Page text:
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Be a Good Citizen of the World…Wide Web

If you’re an elementary school teacher, you instruct children who have had technology at their fingertips since they born. These digital natives were born well into the information age and have a strong familiarity with technology. Although their apparent technology skills might seem to be a second-nature skill set, digital citizenship actually needs to be taught in order for children to navigate the internet safely and courteously.

 

Just as children are taught how to conduct themselves in the real world, they need to be taught how to conduct themselves in cyberspace.  

 

 Keyboarding Without Tears® does this in its digital citizenship unit. There are nine elements of digital citizenship according to digital citizenship expert, Mike Ribble. They include access, commerce, communication, literacy, etiquette, law, rights and responsibilities, health and wellness, and security.

 

Keyboarding Without Tears condenses the key elements of digital citizenship into four areas: digital information, digital consideration, digital protection, and digital communication. Each lesson within the unit covers one or more of the four areas. 

 

We give instructors the agency to teach children how to handle real-life, online situations with topics such as internet safety, digital etiquette, online navigation, and other helpful information. Lessons are hands-on, interactive, and carefully tailored for each grade level. Students are encouraged to produce works of art, participate in class discussions, and get into motion physically.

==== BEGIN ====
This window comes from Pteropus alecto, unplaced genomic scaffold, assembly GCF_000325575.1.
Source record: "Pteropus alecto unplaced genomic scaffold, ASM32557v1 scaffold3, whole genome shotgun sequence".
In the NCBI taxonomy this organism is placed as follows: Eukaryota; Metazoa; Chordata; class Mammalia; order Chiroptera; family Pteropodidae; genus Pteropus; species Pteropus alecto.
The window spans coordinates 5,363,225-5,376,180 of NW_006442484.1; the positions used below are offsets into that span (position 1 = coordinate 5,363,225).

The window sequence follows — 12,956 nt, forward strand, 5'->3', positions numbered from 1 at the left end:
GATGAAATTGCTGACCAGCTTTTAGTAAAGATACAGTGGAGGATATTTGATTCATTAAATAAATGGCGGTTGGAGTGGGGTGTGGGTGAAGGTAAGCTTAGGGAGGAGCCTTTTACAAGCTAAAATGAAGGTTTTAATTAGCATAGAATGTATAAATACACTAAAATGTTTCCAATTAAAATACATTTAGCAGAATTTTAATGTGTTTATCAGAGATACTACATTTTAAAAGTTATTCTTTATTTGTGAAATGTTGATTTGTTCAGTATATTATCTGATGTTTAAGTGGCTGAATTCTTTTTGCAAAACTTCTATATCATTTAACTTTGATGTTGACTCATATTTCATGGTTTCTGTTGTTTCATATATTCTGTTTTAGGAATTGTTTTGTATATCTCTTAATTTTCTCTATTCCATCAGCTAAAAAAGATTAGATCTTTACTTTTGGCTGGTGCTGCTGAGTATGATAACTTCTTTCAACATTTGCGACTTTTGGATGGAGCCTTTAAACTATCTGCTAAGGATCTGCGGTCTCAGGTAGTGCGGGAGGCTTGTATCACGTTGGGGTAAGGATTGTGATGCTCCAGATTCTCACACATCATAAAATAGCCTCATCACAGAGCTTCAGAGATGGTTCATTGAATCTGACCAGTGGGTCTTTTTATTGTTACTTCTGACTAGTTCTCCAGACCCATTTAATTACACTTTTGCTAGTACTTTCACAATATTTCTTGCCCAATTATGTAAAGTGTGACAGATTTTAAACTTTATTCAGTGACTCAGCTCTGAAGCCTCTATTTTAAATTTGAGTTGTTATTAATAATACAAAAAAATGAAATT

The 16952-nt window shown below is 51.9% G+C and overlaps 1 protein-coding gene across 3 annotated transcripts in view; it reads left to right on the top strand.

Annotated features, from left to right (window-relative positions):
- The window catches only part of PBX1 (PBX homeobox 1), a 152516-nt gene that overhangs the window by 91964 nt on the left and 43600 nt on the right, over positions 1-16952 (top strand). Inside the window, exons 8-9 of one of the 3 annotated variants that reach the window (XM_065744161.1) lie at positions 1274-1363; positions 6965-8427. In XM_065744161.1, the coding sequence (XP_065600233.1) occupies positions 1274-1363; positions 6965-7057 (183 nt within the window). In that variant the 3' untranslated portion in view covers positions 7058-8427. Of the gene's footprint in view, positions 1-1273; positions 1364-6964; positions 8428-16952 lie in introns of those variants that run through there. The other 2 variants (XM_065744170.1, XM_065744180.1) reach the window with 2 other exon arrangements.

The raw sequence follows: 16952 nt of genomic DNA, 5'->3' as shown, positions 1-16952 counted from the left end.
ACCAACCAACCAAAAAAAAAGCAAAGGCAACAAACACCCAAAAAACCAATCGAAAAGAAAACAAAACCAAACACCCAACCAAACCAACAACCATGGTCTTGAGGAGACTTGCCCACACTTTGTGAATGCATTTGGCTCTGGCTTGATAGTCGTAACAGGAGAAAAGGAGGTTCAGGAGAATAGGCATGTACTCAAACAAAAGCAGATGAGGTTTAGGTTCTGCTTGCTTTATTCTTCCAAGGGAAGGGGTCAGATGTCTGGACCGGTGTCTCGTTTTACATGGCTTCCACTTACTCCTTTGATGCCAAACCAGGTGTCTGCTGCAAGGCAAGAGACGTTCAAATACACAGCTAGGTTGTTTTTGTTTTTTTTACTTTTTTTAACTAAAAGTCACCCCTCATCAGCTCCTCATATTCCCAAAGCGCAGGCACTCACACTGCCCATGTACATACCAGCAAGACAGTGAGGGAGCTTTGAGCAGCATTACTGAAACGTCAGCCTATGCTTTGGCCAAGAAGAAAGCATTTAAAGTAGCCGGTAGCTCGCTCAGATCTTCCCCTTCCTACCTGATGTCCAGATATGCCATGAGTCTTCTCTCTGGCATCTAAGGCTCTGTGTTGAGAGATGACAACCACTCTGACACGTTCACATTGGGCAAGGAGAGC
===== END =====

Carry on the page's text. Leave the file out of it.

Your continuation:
The program is available for grades K–5 and is developmentally scaffolded so that digital citizenship lessons are appropriate for each grade level. Teachers are offered a large selection of resources and support including the +Live Insights® digital dashboard for classroom management, professional development workshops, and webinars.

 

In addition to digital citizenship, students learn the features of the keyboard, proper finger placement, and how to achieve overall typing fluency. Try our Keyboarding Without Tears demo for free to explore how you can easily integrate digital citizenship and keyboarding lessons into your technology classroom.

 

By Megan ParkerMegan Parker received her Bachelor of Science degree in English from Towson University. She has a background in writing for children that includes working in the editorial department at Girls’ Life magazine, where she wrote for the print magazine and website. She has versatile experience as a writer, editor, and copywriter, and her writing has been published in magazines and newspapers. When she’s not having fun creating imaginative content at Learning Without Tears, she loves to travel the world.

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